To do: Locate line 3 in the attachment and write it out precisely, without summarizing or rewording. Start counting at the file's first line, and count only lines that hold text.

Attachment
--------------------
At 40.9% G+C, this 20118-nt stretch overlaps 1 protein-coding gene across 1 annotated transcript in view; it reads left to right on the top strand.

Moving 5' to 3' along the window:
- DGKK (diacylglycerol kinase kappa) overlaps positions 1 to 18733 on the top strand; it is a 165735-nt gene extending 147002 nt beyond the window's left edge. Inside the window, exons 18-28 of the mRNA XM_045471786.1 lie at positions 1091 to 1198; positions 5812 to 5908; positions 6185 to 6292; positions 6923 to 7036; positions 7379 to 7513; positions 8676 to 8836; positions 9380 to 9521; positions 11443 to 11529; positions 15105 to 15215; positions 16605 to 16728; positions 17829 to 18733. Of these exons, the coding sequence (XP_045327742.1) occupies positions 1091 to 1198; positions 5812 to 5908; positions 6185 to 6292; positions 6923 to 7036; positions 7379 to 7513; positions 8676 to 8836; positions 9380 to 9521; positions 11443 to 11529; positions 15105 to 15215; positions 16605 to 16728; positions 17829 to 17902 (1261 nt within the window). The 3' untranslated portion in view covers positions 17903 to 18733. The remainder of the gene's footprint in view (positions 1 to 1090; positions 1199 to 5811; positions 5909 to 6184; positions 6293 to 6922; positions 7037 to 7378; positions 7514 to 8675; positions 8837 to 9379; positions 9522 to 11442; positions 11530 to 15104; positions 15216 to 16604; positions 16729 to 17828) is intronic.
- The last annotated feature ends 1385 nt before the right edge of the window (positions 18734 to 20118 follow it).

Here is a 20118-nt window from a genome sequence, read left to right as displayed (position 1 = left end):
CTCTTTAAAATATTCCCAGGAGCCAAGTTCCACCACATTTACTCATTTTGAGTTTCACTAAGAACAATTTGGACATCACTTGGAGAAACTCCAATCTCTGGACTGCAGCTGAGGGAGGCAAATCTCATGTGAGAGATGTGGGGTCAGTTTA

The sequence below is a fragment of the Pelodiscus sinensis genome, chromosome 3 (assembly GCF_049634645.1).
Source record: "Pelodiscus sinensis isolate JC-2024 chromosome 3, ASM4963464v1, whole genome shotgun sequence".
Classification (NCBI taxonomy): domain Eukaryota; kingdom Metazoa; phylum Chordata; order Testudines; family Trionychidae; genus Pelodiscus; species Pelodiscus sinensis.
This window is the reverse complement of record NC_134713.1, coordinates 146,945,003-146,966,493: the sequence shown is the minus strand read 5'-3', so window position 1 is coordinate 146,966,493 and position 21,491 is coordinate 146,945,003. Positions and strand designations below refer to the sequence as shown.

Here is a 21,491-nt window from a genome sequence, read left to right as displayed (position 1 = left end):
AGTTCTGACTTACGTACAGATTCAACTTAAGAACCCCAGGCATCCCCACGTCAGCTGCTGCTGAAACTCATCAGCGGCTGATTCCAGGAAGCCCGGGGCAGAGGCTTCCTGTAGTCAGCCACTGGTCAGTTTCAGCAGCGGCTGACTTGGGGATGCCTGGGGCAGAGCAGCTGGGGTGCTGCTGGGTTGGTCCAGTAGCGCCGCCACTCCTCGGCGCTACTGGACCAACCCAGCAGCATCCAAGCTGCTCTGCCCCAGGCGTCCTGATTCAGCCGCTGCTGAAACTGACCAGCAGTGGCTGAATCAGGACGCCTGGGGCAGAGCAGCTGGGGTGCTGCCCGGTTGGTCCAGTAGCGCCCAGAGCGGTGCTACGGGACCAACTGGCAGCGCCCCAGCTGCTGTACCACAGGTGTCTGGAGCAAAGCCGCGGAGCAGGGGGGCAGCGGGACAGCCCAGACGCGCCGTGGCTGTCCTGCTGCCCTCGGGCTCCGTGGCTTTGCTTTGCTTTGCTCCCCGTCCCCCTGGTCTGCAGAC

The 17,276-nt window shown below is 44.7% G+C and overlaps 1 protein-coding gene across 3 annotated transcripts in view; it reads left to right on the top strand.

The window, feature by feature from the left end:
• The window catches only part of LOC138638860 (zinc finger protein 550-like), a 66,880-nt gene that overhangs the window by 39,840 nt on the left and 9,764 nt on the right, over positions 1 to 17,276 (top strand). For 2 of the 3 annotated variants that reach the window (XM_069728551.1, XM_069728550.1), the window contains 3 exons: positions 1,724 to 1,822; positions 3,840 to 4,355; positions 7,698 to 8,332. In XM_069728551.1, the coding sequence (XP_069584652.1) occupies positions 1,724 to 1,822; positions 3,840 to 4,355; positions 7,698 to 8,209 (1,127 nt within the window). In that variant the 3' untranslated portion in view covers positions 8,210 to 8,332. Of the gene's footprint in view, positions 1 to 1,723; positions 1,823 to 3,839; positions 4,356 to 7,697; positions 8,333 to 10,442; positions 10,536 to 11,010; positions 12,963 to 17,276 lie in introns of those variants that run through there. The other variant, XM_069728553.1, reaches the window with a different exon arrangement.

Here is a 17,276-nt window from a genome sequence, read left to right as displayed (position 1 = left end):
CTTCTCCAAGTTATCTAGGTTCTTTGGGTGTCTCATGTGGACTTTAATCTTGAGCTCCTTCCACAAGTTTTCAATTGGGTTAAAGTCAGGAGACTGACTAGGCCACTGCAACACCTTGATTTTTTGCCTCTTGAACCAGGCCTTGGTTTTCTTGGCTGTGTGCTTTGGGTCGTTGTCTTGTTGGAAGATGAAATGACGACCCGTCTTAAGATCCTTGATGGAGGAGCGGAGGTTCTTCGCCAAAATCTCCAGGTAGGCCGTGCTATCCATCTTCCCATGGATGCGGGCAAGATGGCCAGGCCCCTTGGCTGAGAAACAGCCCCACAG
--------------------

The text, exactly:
- DGKK (diacylglycerol kinase kappa) overlaps positions 1 to 18733 on the top strand; it is a 165735-nt gene extending 147002 nt beyond the window's left edge. Inside the window, exons 18-28 of the mRNA XM_045471786.1 lie at positions 1091 to 1198; positions 5812 to 5908; positions 6185 to 6292; positions 6923 to 7036; positions 7379 to 7513; positions 8676 to 8836; positions 9380 to 9521; positions 11443 to 11529; positions 15105 to 15215; positions 16605 to 16728; positions 17829 to 18733. Of these exons, the coding sequence (XP_045327742.1) occupies positions 1091 to 1198; positions 5812 to 5908; positions 6185 to 6292; positions 6923 to 7036; positions 7379 to 7513; positions 8676 to 8836; positions 9380 to 9521; positions 11443 to 11529; positions 15105 to 15215; positions 16605 to 16728; positions 17829 to 17902 (1261 nt within the window). The 3' untranslated portion in view covers positions 17903 to 18733. The remainder of the gene's footprint in view (positions 1 to 1090; positions 1199 to 5811; positions 5909 to 6184; positions 6293 to 6922; positions 7037 to 7378; positions 7514 to 8675; positions 8837 to 9379; positions 9522 to 11442; positions 11530 to 15104; positions 15216 to 16604; positions 16729 to 17828) is intronic.